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Three ways with leftover Christmas ham 

leftover christmas ham toastie
Do you stare at a fridge full of leftovers on Boxing Day and wonder how on earth you are going to persuade your family to keep eating them? 

A leg of ham – even one that has had a decent chunk sliced off on Christmas Day – takes up a fair amount of room, but there’s only so many ham and cheese sandwiches you can make.

Take your leftover game to a new level with one (or all) of these less-than-humble ham recipes. We guarantee no one will be moaning “not ham again”.

Super sarnies

There are toasted sandwiches and then there’s the ultimate Christmas toastie. Not sure what to do with the final knobs of cheese from the festive platter? Save them for a super cheese sauce, whisked to perfection with butter, beer and milk. Then all you need is some good quality bread (think Loafers Artisan or Eco Bread) and some generous slices of the Christmas ham and everyone’s happy. Serve with a cool lager while you kick back watching the Boxing Day Test (or in the backyard by the pool, if cricket isn’t your post-Christmas tradition).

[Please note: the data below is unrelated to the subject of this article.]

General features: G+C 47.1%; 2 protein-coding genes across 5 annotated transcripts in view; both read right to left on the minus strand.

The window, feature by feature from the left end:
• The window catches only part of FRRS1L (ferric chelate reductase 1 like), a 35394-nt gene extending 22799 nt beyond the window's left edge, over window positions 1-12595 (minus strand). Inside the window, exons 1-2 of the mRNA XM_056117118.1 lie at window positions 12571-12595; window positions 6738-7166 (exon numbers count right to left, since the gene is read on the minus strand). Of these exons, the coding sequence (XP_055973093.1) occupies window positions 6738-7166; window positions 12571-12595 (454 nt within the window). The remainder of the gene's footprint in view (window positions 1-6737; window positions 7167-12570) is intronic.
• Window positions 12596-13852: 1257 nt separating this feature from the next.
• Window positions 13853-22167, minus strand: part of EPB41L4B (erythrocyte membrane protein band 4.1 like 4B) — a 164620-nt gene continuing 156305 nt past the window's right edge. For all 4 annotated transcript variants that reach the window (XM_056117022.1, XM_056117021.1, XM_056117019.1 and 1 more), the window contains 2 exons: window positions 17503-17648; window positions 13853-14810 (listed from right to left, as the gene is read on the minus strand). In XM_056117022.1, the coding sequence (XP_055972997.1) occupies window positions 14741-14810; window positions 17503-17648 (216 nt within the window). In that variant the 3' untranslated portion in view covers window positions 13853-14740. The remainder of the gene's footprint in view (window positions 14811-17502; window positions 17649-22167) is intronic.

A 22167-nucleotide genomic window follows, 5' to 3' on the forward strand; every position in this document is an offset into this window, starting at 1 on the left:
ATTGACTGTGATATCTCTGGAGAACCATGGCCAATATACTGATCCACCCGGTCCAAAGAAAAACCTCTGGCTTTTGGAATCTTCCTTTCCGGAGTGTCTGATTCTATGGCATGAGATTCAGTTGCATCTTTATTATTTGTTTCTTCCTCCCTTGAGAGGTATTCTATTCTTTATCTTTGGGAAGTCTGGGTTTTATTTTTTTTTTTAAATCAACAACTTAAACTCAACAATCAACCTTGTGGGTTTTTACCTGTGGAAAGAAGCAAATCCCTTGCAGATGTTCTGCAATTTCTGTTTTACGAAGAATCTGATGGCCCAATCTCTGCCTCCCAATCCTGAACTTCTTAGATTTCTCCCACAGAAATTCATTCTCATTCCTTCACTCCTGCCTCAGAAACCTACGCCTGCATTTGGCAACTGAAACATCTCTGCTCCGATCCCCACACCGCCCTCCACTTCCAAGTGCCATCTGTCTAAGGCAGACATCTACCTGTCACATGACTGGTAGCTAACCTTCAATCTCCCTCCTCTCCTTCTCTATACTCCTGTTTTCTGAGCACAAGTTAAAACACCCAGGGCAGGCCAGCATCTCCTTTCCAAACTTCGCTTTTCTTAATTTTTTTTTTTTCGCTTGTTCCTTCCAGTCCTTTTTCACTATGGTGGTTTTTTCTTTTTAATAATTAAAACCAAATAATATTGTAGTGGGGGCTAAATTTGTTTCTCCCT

Fabulous fritters

Make breakfast or brunch a little bit special with these air fryer Christmas ham fritters. They are so simple to make you could rope in the kids to help out. Better yet, if they’re old enough, hand the cooking duties over to them while you lie on the couch and read the book you got for Christmas. It takes no time at all to make the batter and they will enjoy shaping them into balls to pop into the air fryer. In less than half an hour, you can all be tucking into the crunchy fritters, served with a salad (or a fried egg, if you prefer).

Flatbread floats

Kids will enjoy helping to make the air fryer Christmas ham flatbreads, too. Even if you make the dough and chop the fillings – some aren’t as handy with knives – get them to help shape the dough. That way they can create their own ham ‘boat’ and then crack their egg into the centre before you transfer them (the flatbreads, not the kids) to the air fryer. Who knows, by getting them involved early, you might be able to leave the leftovers to the next generation to sort out sooner than you think.